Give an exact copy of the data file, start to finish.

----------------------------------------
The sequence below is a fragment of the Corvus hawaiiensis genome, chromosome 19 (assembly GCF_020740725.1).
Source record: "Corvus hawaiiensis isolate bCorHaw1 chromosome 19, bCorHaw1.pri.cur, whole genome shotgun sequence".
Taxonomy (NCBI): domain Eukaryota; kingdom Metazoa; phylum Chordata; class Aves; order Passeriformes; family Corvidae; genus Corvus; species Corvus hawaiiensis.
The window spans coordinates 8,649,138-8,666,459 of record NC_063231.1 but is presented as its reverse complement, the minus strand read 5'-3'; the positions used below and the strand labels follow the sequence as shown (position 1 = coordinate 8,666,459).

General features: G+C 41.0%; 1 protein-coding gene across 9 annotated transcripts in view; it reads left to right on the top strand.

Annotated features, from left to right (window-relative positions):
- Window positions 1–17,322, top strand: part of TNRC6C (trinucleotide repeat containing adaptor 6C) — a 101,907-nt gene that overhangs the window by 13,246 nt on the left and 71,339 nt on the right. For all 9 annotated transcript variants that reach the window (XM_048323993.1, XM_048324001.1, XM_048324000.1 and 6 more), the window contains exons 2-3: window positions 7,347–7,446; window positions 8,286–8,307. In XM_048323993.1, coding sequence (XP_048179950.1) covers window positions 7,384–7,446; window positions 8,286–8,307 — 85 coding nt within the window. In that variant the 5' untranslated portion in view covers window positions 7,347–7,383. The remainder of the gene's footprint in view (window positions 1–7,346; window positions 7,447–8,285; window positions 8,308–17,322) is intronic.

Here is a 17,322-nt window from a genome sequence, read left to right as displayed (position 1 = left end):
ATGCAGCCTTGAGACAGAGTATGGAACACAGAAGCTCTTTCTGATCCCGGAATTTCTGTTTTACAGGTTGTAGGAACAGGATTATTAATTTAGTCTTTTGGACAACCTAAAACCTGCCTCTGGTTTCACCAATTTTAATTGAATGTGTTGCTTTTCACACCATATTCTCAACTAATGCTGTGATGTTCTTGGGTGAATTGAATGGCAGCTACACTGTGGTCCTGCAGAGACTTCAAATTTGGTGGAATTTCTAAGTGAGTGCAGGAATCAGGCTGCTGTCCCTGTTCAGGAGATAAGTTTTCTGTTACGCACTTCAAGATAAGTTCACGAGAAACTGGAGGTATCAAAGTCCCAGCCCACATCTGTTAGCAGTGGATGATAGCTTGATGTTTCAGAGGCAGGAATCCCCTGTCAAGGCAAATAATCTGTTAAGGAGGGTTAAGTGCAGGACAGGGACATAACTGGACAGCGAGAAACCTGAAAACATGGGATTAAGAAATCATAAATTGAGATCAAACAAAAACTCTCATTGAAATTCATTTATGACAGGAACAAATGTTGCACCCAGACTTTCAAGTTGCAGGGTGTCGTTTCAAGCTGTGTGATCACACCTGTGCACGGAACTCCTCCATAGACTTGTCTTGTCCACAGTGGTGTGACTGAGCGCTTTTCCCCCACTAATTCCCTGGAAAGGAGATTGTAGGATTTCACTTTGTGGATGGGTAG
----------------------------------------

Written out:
The sequence below is a fragment of the Corvus hawaiiensis genome, chromosome 19 (assembly GCF_020740725.1).
Source record: "Corvus hawaiiensis isolate bCorHaw1 chromosome 19, bCorHaw1.pri.cur, whole genome shotgun sequence".
Taxonomy (NCBI): domain Eukaryota; kingdom Metazoa; phylum Chordata; class Aves; order Passeriformes; family Corvidae; genus Corvus; species Corvus hawaiiensis.
The window spans coordinates 8,649,138-8,666,459 of record NC_063231.1 but is presented as its reverse complement, the minus strand read 5'-3'; the positions used below and the strand labels follow the sequence as shown (position 1 = coordinate 8,666,459).

General features: G+C 41.0%; 1 protein-coding gene across 9 annotated transcripts in view; it reads left to right on the top strand.

Annotated features, from left to right (window-relative positions):
- Window positions 1–17,322, top strand: part of TNRC6C (trinucleotide repeat containing adaptor 6C) — a 101,907-nt gene that overhangs the window by 13,246 nt on the left and 71,339 nt on the right. For all 9 annotated transcript variants that reach the window (XM_048323993.1, XM_048324001.1, XM_048324000.1 and 6 more), the window contains exons 2-3: window positions 7,347–7,446; window positions 8,286–8,307. In XM_048323993.1, coding sequence (XP_048179950.1) covers window positions 7,384–7,446; window positions 8,286–8,307 — 85 coding nt within the window. In that variant the 5' untranslated portion in view covers window positions 7,347–7,383. The remainder of the gene's footprint in view (window positions 1–7,346; window positions 7,447–8,285; window positions 8,308–17,322) is intronic.

Here is a 17,322-nt window from a genome sequence, read left to right as displayed (position 1 = left end):
ATGCAGCCTTGAGACAGAGTATGGAACACAGAAGCTCTTTCTGATCCCGGAATTTCTGTTTTACAGGTTGTAGGAACAGGATTATTAATTTAGTCTTTTGGACAACCTAAAACCTGCCTCTGGTTTCACCAATTTTAATTGAATGTGTTGCTTTTCACACCATATTCTCAACTAATGCTGTGATGTTCTTGGGTGAATTGAATGGCAGCTACACTGTGGTCCTGCAGAGACTTCAAATTTGGTGGAATTTCTAAGTGAGTGCAGGAATCAGGCTGCTGTCCCTGTTCAGGAGATAAGTTTTCTGTTACGCACTTCAAGATAAGTTCACGAGAAACTGGAGGTATCAAAGTCCCAGCCCACATCTGTTAGCAGTGGATGATAGCTTGATGTTTCAGAGGCAGGAATCCCCTGTCAAGGCAAATAATCTGTTAAGGAGGGTTAAGTGCAGGACAGGGACATAACTGGACAGCGAGAAACCTGAAAACATGGGATTAAGAAATCATAAATTGAGATCAAACAAAAACTCTCATTGAAATTCATTTATGACAGGAACAAATGTTGCACCCAGACTTTCAAGTTGCAGGGTGTCGTTTCAAGCTGTGTGATCACACCTGTGCACGGAACTCCTCCATAGACTTGTCTTGTCCACAGTGGTGTGACTGAGCGCTTTTCCCCCACTAATTCCCTGGAAAGGAGATTGTAGGATTTCACTTTGTGGATGGGTAG